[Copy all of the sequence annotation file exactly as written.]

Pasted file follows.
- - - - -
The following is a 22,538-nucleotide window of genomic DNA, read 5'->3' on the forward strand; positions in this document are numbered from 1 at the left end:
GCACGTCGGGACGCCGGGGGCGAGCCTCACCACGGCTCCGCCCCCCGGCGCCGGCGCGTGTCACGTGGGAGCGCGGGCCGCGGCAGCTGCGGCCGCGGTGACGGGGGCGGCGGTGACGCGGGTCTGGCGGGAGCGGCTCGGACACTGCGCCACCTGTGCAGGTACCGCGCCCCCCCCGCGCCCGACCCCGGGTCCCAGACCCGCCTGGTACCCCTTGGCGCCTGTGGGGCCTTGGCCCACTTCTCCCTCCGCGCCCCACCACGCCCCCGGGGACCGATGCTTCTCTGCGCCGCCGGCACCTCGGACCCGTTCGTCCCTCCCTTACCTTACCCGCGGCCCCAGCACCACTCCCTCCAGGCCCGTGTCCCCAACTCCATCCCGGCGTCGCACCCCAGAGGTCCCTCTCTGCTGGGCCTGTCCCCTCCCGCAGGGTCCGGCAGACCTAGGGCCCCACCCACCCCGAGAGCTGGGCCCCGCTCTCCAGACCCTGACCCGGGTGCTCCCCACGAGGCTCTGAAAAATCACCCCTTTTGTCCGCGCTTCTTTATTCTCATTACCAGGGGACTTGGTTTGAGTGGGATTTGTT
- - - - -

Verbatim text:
The following is a 22,538-nucleotide window of genomic DNA, read 5'->3' on the forward strand; positions in this document are numbered from 1 at the left end:
GCACGTCGGGACGCCGGGGGCGAGCCTCACCACGGCTCCGCCCCCCGGCGCCGGCGCGTGTCACGTGGGAGCGCGGGCCGCGGCAGCTGCGGCCGCGGTGACGGGGGCGGCGGTGACGCGGGTCTGGCGGGAGCGGCTCGGACACTGCGCCACCTGTGCAGGTACCGCGCCCCCCCCGCGCCCGACCCCGGGTCCCAGACCCGCCTGGTACCCCTTGGCGCCTGTGGGGCCTTGGCCCACTTCTCCCTCCGCGCCCCACCACGCCCCCGGGGACCGATGCTTCTCTGCGCCGCCGGCACCTCGGACCCGTTCGTCCCTCCCTTACCTTACCCGCGGCCCCAGCACCACTCCCTCCAGGCCCGTGTCCCCAACTCCATCCCGGCGTCGCACCCCAGAGGTCCCTCTCTGCTGGGCCTGTCCCCTCCCGCAGGGTCCGGCAGACCTAGGGCCCCACCCACCCCGAGAGCTGGGCCCCGCTCTCCAGACCCTGACCCGGGTGCTCCCCACGAGGCTCTGAAAAATCACCCCTTTTGTCCGCGCTTCTTTATTCTCATTACCAGGGGACTTGGTTTGAGTGGGATTTGTT